The ink isn’t even dry on the establishment of South Sudan as an independent state, when a report from the UN details new allegations of violence and mass graves, in the volatile border state of Southern Kordofan in Sudan.
Reported incidents include aerial attacks that killed civilians, attacks on churches, arbitrary arrests, abductions and house-to-house searches, said the report.
HRF South Sudan’s long-sought Independence Day brought jubilation, cheers, and dancing to the streets. Indeed, the July 9 celebrations were the culmination of decades of civil war in Sudan, followed by years of difficult treaty negotiations and a historic referendum in which 98.8 percent of southern Sudanese voted to secede from the north.
But reports of mass graves this week present a sobering reminder of the difficult challenges ahead for both Sudan and the newly minted Republic of South Sudan. With South Sudan’s successful Independence Day behind it, the U.S. government and other international parties, including the United Nations, must remain focused on stopping violence against civilians in South Kordofan, Abyei, and Darfur if the two nations are to coexist as peaceful neighbors. (Don’t count on it as along as its Muslims who are killing Christians)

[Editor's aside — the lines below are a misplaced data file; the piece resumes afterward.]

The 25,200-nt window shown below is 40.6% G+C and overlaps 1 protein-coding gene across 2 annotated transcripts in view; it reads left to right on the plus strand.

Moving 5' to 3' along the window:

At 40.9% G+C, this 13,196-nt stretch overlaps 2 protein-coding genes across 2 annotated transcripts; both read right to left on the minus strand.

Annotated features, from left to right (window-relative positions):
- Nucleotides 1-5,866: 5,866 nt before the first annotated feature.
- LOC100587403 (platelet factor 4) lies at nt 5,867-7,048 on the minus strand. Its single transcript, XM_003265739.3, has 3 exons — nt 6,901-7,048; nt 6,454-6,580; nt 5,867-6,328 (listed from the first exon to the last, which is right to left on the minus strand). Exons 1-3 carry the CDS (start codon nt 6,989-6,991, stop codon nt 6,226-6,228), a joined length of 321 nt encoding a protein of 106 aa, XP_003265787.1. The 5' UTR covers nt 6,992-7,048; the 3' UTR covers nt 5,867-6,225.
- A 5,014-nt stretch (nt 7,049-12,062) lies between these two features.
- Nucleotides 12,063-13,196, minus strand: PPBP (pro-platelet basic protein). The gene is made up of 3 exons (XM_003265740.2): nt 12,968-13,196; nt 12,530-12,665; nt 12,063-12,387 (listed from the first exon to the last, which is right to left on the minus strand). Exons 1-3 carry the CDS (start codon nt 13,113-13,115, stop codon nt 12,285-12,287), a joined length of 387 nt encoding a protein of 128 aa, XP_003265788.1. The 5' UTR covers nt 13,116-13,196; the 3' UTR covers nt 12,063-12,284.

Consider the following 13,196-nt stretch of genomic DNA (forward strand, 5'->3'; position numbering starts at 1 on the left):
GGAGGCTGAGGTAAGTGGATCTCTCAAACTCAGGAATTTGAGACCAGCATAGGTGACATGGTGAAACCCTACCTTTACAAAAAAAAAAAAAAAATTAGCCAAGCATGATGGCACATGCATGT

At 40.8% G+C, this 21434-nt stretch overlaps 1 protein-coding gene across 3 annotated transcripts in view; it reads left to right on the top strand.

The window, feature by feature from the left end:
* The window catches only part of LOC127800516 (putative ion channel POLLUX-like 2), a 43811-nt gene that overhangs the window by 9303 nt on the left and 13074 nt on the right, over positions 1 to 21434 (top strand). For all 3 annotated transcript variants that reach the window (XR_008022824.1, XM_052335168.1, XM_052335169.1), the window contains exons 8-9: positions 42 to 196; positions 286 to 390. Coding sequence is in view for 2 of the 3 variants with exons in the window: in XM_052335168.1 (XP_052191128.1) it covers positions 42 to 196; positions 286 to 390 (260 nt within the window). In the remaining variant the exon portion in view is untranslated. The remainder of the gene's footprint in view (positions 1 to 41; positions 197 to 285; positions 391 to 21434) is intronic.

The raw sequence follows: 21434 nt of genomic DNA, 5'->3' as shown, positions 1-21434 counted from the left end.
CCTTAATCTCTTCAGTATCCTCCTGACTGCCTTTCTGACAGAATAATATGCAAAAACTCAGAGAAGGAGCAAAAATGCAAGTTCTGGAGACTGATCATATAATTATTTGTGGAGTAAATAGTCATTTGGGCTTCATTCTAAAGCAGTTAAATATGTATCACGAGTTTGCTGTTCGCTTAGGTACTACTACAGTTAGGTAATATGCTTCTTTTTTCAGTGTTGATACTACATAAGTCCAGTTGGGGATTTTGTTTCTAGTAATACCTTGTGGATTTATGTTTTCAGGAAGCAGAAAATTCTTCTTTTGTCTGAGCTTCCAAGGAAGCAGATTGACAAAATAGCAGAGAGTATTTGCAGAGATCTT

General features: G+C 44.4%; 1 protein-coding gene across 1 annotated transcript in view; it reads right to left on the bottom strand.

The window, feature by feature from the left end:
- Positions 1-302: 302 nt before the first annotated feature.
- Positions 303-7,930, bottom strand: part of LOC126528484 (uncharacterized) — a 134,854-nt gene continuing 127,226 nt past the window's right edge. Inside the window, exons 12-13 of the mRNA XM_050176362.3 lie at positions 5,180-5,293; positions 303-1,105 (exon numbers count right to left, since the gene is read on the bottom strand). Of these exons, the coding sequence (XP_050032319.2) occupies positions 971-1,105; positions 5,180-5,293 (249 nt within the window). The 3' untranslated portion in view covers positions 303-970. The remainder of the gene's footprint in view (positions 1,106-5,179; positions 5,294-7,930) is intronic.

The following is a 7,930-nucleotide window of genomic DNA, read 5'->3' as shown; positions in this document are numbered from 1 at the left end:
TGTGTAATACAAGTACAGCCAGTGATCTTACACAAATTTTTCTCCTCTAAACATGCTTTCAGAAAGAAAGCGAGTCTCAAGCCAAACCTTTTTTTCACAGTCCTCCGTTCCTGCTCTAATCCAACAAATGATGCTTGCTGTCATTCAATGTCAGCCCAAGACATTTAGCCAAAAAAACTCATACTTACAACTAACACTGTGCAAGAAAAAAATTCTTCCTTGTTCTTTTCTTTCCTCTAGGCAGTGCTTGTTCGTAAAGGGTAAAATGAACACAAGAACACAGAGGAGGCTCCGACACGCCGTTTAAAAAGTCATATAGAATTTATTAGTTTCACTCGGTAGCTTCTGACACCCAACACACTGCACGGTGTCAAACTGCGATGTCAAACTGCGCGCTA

An unpublished UN report, first reported in the New York Times, detailed credible allegations of Khartoum-aligned military forces executing rebels and killing civilians in South Kordofan. As the Times recounted, “the United Nations report suggest that in its effort to stamp out any lingering rebellion in South Kordofan State…the northern government based in Khartoum has carried out widespread human rights violations that could amount to war crimes.”
Even more disturbing news came late last week when the Satellite Sentinel Project revealed images consistent with mass graves – three large sites with body-sized white bags in piles – in the city of Kadugli. The images back eyewitness accounts that “[Sudanese Armed Forces] SAF, [Government of Sudan] GoS-aligned militias, and other GoS-aligned forces are present in Kadugli and are alleged to be methodically searching houses for civilians… systematically killing those suspected of supporting the Sudan People’s Liberation Movement and others.” One Sudan watcher has characterized the recent reports as “strong evidence of genocide.”